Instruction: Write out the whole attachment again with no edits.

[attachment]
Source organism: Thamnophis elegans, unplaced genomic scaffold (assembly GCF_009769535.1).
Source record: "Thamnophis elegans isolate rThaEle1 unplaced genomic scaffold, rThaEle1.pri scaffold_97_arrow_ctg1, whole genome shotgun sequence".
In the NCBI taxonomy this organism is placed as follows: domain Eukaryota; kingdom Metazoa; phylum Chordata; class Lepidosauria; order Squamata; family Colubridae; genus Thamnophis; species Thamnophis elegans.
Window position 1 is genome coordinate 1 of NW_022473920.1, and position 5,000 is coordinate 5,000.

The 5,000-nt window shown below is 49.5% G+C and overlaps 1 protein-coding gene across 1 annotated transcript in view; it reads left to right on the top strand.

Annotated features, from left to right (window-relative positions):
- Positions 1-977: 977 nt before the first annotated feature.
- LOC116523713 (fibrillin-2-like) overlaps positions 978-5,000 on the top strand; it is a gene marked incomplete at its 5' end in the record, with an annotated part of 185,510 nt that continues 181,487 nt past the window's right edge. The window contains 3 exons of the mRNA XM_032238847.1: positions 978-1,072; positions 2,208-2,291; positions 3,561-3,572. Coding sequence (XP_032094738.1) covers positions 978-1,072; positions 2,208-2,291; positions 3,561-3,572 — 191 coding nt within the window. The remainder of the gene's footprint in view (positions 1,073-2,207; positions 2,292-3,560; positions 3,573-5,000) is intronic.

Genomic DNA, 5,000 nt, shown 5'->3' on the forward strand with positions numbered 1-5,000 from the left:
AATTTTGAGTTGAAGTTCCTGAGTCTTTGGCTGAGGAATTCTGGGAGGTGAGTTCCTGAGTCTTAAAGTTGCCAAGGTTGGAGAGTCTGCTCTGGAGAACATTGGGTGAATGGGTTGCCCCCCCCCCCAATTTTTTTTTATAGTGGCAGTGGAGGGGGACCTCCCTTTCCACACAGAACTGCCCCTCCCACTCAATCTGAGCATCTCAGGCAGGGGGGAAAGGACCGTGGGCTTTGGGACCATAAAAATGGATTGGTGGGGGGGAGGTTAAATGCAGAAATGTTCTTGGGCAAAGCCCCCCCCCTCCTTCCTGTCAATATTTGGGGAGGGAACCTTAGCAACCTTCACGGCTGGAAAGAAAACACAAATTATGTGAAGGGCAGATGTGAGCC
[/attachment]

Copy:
Source organism: Thamnophis elegans, unplaced genomic scaffold (assembly GCF_009769535.1).
Source record: "Thamnophis elegans isolate rThaEle1 unplaced genomic scaffold, rThaEle1.pri scaffold_97_arrow_ctg1, whole genome shotgun sequence".
In the NCBI taxonomy this organism is placed as follows: domain Eukaryota; kingdom Metazoa; phylum Chordata; class Lepidosauria; order Squamata; family Colubridae; genus Thamnophis; species Thamnophis elegans.
Window position 1 is genome coordinate 1 of NW_022473920.1, and position 5,000 is coordinate 5,000.

The 5,000-nt window shown below is 49.5% G+C and overlaps 1 protein-coding gene across 1 annotated transcript in view; it reads left to right on the top strand.

Annotated features, from left to right (window-relative positions):
- Positions 1-977: 977 nt before the first annotated feature.
- LOC116523713 (fibrillin-2-like) overlaps positions 978-5,000 on the top strand; it is a gene marked incomplete at its 5' end in the record, with an annotated part of 185,510 nt that continues 181,487 nt past the window's right edge. The window contains 3 exons of the mRNA XM_032238847.1: positions 978-1,072; positions 2,208-2,291; positions 3,561-3,572. Coding sequence (XP_032094738.1) covers positions 978-1,072; positions 2,208-2,291; positions 3,561-3,572 — 191 coding nt within the window. The remainder of the gene's footprint in view (positions 1,073-2,207; positions 2,292-3,560; positions 3,573-5,000) is intronic.

Genomic DNA, 5,000 nt, shown 5'->3' on the forward strand with positions numbered 1-5,000 from the left:
AATTTTGAGTTGAAGTTCCTGAGTCTTTGGCTGAGGAATTCTGGGAGGTGAGTTCCTGAGTCTTAAAGTTGCCAAGGTTGGAGAGTCTGCTCTGGAGAACATTGGGTGAATGGGTTGCCCCCCCCCCCAATTTTTTTTTATAGTGGCAGTGGAGGGGGACCTCCCTTTCCACACAGAACTGCCCCTCCCACTCAATCTGAGCATCTCAGGCAGGGGGGAAAGGACCGTGGGCTTTGGGACCATAAAAATGGATTGGTGGGGGGGAGGTTAAATGCAGAAATGTTCTTGGGCAAAGCCCCCCCCCTCCTTCCTGTCAATATTTGGGGAGGGAACCTTAGCAACCTTCACGGCTGGAAAGAAAACACAAATTATGTGAAGGGCAGATGTGAGCC